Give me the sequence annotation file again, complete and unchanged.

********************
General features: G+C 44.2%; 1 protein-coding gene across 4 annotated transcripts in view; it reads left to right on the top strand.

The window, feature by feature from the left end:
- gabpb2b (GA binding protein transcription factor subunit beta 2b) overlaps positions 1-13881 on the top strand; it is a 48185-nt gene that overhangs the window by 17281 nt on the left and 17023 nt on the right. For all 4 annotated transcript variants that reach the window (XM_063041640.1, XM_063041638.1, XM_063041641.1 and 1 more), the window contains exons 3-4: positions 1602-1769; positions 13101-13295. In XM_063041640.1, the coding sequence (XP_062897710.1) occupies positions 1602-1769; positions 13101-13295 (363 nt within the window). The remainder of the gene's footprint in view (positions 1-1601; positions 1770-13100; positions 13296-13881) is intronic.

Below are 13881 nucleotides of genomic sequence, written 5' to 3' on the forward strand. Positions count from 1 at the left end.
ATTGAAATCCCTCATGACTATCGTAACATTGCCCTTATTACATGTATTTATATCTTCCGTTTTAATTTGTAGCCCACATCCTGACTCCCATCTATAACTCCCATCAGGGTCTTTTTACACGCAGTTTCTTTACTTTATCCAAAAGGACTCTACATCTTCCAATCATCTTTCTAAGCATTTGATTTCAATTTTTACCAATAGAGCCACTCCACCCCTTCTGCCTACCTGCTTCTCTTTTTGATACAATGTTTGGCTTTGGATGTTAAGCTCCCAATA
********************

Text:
General features: G+C 44.2%; 1 protein-coding gene across 4 annotated transcripts in view; it reads left to right on the top strand.

The window, feature by feature from the left end:
- gabpb2b (GA binding protein transcription factor subunit beta 2b) overlaps positions 1-13881 on the top strand; it is a 48185-nt gene that overhangs the window by 17281 nt on the left and 17023 nt on the right. For all 4 annotated transcript variants that reach the window (XM_063041640.1, XM_063041638.1, XM_063041641.1 and 1 more), the window contains exons 3-4: positions 1602-1769; positions 13101-13295. In XM_063041640.1, the coding sequence (XP_062897710.1) occupies positions 1602-1769; positions 13101-13295 (363 nt within the window). The remainder of the gene's footprint in view (positions 1-1601; positions 1770-13100; positions 13296-13881) is intronic.

Below are 13881 nucleotides of genomic sequence, written 5' to 3' on the forward strand. Positions count from 1 at the left end.
ATTGAAATCCCTCATGACTATCGTAACATTGCCCTTATTACATGTATTTATATCTTCCGTTTTAATTTGTAGCCCACATCCTGACTCCCATCTATAACTCCCATCAGGGTCTTTTTACACGCAGTTTCTTTACTTTATCCAAAAGGACTCTACATCTTCCAATCATCTTTCTAAGCATTTGATTTCAATTTTTACCAATAGAGCCACTCCACCCCTTCTGCCTACCTGCTTCTCTTTTTGATACAATGTTTGGCTTTGGATGTTAAGCTCCCAATA